Sometimes the postcards arrive damaged, completely changing the intended meaning of the owner of the secret.
Warren once received a damage postcard, which he subsequently posted on the site. He then received an email from someone who claimed the postcard and admitted that although he had made it up because he thought it would have been a good read, since the meaning had been altered, the secret had become true.
“Art can play interesting games,” Warren said. “It can work in mysterious ways.”
Although Warren says he does not know why there has been such a need for people to reveal their secrets, he does have some ideas of why they might be attracted to the site.
“Some might be coming initially as voyeurists and out of curiosity, but once they see the sincerity and genuinity of these secrets, you recognize beliefs, fears and hopes. My hope is that when people come to the web site that they learn and understand something about themselves,” he said.
Warren’s new book, “My Secret,” is a collection of personally selected and never before seen postcards created by teens and college students. Warren already has two Post Secret books published – “The Secret Lives of Men and Women: A PostSecret Book” and “Post Secret: Extraordinary Confessions from Ordinary Lives” – but this book focuses on a specific demographic.
“I think secrets from young people can be a little more heavy in their anguish and also I think they seem more alive than the other secrets I receive.”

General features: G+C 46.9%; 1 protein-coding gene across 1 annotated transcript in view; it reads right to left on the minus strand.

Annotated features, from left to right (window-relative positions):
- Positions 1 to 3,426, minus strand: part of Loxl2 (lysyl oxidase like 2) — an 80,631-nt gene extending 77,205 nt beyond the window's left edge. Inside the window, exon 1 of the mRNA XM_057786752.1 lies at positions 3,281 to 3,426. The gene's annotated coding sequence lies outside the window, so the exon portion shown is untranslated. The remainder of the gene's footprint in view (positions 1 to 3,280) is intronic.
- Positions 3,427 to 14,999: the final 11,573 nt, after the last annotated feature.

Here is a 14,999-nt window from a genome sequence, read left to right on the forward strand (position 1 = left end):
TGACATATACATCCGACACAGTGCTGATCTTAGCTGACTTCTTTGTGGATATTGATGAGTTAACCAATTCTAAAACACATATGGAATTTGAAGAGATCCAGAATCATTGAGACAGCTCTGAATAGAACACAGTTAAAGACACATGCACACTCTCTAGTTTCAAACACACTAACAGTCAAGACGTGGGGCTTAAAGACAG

In anticipation for the speaking event on campus, the USU is urging students to submit their own handmade postcards, which they can drop off at the USU Information Center, Blank postcards are also provided. Before Warren speaks, there will be an exhibition of postcards available for viewing displayed from 11:30 a.m. until 2:20 p.m. in the Grand Salon of the USU.
In addition to answering questions, Warren will be talking about the history of the project, and how it has developed and changed over time.
“I will also be sharing some secrets that I wanted to put in the book but couldn’t,” Warren said. “My hopes for the project and where I see it going and what I’ve learned from it, telling a lot stories about people who’ve mailed in secrets and whose lives have been touched by this project.”
Though a New York Times article on Post Secret said that it isn’t really a true confessional after all, but more of a piece of collaborative art, Warren doesn’t like to pin a title on the project.
“I don’t think of the project as any one thing. I would think of it more as art,” he said. “Some have been painstakingly assembled with so much care, it means more to the person than just a postcard.”
However, it definitely is more than art. Just last year, artwork from the site was used as the background for the All-American Rejects music video for their hit single “Dirty Little Secret,” in exchange for a donation to the National Hopeline Network, a suicide hotline. Some proceeds from the Post Secret books also go to the same hotline which is a 24-hour toll-free suicide prevention helpline network that routes callers to the nearest community-based crisis center in the U.S
Warren, who is no stranger to Northridge, used to live five blocks from CSUN and fondly recalls playing Robotron in the arcade on campus. Warren’s stepmother, Arlene Warren used to work in the geology department.
As Post Secret continues to grow with secrets and readers, it is the 8th most popular site visited as of Oct. 9 according to http://www.technorati.com. Warren has learned from the project that there are two kinds of secrets: Secrets that we keep from others, and secrets we hide from ourselves. He said he doesn’t understand why this project has found him, but he has just tried to follow its lead to wherever it goes.